War and Power in the Twenty-first Century
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War and Power in the Twenty-first Century : The State, Military Conflict and the International System

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Description

Future developments in war, armed conflict and international relations are central to our collective fate in this century. This book looks forward by considering the forces that will drive changes in military organizations, sources of conflict, the power of states and the nature of the international system. New military technologies will alter how wars are fought and will influence the balance of power. Changes in the global environment will provide new causes of conflict and will change economic priorities. As a result, the state will survive as the key social institution and populations will look to it to acquire and to distribute scarce resources like water, energy and land. Many of the changes that seem transformatory today, like globalization, the internet and mass consumerism, will be shown to be less significant than we believe them to be. Hirst puts such changes into perspective by comparing them with the revolutionary changes in the sixteenth and seventeenth centuries in Europe: the firepower revolution, the rise of the sovereign territorial state and the parallel development of the international system, and the creation of world trade. These basic structures of the modern world are still with us and will remain, despite major changes in twenty-first-century society. This book will appeal to students of politics, political sociology & international relations as well as the interested general reader.show more

Product details

  • Paperback | 176 pages
  • 136 x 184 x 14mm | 199.58g
  • Polity Press
  • Oxford, United Kingdom
  • English
  • 0
  • 0745625215
  • 9780745625218
  • 884,996

About Paul Hirst

Paul Hirst is Professor of Social Theory, Birkbeck College, University of Londonshow more

Review quote

"The underlying reasons why rivalry among states will remain the moving force of international relations are set out in Paul Hirst's War and Power in the 21st Century, a short book written before 11 September that is worth more than a truckload of the ephemera that have appeared in the aftermath of the attack." The New Statesman "This short, well-written contribution to Polity's 'Themes for the 21st Century' series contains a bold set of reflections on the future of states and war." Political Studies Review "A very useful study." Australian Journal of Political Scienceshow more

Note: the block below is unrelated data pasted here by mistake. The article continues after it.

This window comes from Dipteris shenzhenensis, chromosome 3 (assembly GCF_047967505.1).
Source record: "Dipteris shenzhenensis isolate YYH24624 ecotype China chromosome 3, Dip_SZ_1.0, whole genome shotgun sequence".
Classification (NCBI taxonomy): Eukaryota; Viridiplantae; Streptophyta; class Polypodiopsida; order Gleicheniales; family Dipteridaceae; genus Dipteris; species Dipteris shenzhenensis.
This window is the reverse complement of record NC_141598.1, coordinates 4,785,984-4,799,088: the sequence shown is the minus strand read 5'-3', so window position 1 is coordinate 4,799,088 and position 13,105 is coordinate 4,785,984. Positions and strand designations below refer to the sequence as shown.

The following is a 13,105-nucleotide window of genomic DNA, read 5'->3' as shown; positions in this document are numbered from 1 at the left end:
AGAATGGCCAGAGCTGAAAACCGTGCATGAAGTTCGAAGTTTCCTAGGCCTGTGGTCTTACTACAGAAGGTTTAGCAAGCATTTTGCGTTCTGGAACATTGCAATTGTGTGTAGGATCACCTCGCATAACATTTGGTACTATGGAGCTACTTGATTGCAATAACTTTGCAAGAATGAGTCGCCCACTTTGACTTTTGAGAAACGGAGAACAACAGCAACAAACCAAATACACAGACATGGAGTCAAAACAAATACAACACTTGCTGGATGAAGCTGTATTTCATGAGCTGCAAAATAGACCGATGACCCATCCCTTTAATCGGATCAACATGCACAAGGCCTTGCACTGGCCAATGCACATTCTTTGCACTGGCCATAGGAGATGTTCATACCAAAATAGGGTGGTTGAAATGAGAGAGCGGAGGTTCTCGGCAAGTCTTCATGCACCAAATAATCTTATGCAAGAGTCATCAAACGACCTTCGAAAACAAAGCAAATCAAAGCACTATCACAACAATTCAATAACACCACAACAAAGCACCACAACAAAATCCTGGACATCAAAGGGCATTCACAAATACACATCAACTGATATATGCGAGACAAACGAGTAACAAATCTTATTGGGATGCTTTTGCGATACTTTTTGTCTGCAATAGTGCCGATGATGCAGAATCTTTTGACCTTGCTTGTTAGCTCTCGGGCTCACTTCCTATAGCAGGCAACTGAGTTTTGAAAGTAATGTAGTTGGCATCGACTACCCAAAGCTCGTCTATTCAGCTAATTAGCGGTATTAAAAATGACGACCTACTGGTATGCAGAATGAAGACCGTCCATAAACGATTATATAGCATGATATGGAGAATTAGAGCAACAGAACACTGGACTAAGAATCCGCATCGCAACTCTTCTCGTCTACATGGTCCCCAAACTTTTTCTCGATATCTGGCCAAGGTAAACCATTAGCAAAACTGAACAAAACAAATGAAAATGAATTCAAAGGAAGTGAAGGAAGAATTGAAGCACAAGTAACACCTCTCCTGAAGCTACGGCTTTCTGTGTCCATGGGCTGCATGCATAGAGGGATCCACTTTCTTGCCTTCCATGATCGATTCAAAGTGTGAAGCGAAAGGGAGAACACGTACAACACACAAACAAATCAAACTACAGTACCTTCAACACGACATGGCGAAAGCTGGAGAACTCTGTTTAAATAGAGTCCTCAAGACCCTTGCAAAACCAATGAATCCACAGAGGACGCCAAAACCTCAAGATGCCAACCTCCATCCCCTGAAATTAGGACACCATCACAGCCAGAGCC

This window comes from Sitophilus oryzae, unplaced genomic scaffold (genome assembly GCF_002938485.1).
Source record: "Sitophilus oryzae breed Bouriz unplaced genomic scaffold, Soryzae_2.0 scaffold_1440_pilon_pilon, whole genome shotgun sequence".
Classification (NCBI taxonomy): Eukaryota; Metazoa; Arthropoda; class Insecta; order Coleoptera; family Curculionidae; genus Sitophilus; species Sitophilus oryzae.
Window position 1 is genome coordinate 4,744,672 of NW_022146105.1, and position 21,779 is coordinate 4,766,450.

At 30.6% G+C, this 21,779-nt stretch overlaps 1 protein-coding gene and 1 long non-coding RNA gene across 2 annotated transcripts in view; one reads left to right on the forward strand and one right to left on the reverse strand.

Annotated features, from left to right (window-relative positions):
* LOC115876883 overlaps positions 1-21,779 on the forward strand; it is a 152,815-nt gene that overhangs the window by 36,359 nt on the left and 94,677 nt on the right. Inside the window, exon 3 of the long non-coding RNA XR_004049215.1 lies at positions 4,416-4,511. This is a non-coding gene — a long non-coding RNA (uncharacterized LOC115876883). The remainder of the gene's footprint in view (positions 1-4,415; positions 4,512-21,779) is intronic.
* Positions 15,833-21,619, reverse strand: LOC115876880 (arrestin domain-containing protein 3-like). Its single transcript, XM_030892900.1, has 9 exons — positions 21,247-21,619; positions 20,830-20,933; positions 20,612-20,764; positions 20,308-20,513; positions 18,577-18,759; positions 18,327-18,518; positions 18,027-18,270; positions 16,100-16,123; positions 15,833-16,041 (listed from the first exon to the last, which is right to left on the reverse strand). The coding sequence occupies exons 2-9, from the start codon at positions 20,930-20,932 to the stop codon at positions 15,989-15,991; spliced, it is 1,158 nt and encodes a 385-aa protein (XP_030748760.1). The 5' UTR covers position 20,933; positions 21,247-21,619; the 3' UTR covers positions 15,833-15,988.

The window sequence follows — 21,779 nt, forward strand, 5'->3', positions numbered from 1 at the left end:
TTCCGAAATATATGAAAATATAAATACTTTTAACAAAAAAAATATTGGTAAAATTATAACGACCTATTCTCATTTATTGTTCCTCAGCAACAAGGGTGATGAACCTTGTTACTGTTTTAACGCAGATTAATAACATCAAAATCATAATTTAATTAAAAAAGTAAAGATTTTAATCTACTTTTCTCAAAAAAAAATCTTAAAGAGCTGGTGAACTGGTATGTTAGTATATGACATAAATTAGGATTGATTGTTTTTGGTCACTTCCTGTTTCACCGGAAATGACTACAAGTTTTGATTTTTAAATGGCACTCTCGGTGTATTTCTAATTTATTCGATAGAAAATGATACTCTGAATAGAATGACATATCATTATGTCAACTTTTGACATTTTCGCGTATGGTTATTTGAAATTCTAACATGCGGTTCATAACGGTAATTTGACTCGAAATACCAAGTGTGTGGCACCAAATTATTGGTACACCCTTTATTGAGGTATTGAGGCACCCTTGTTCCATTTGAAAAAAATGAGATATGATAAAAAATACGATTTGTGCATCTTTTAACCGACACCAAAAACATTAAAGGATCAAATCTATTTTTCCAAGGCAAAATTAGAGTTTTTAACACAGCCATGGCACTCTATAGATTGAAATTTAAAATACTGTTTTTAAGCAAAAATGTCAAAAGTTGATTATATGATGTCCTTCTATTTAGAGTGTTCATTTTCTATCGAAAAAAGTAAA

Back cover copy

Future developments in war, armed conflict and international relations are central to our collective fate in this century. This book looks forward by considering the forces that will drive changes in military organizations, sources of conflict, the power of states and the nature of the international system. New military technologies will alter how wars are fought and will influence the balance of power. Changes in the global environment will provide new causes of conflict and will change economic priorities. As a result, the state will survive as the key social institution and populations will look to it to acquire and to distribute scarce resources like water, energy and land. Many of the changes that seem transformatory today, like globalization, the internet and mass consumerism, will be shown to be less significant than we believe them to be. Hirst puts such changes into perspective by comparing them with the revolutionary changes in the sixteenth and seventeenth centuries in Europe: the firepower revolution, the rise of the sovereign territorial state and the parallel development of the international system, and the creation of world trade. These basic structures of the modern world are still with us and will remain, despite major changes in twenty-first-century society. This book will appeal to students of politics, political sociology & international relations as well as the interested general reader.show more

Table of contents

Acknowledgements. Introduction. 1. Military Revolutions. 2. The International System in the Westphalian Era. 3. The Future of War. 4. The Future of the International System. Conclusion. Notes. Further Reading. Index.show more

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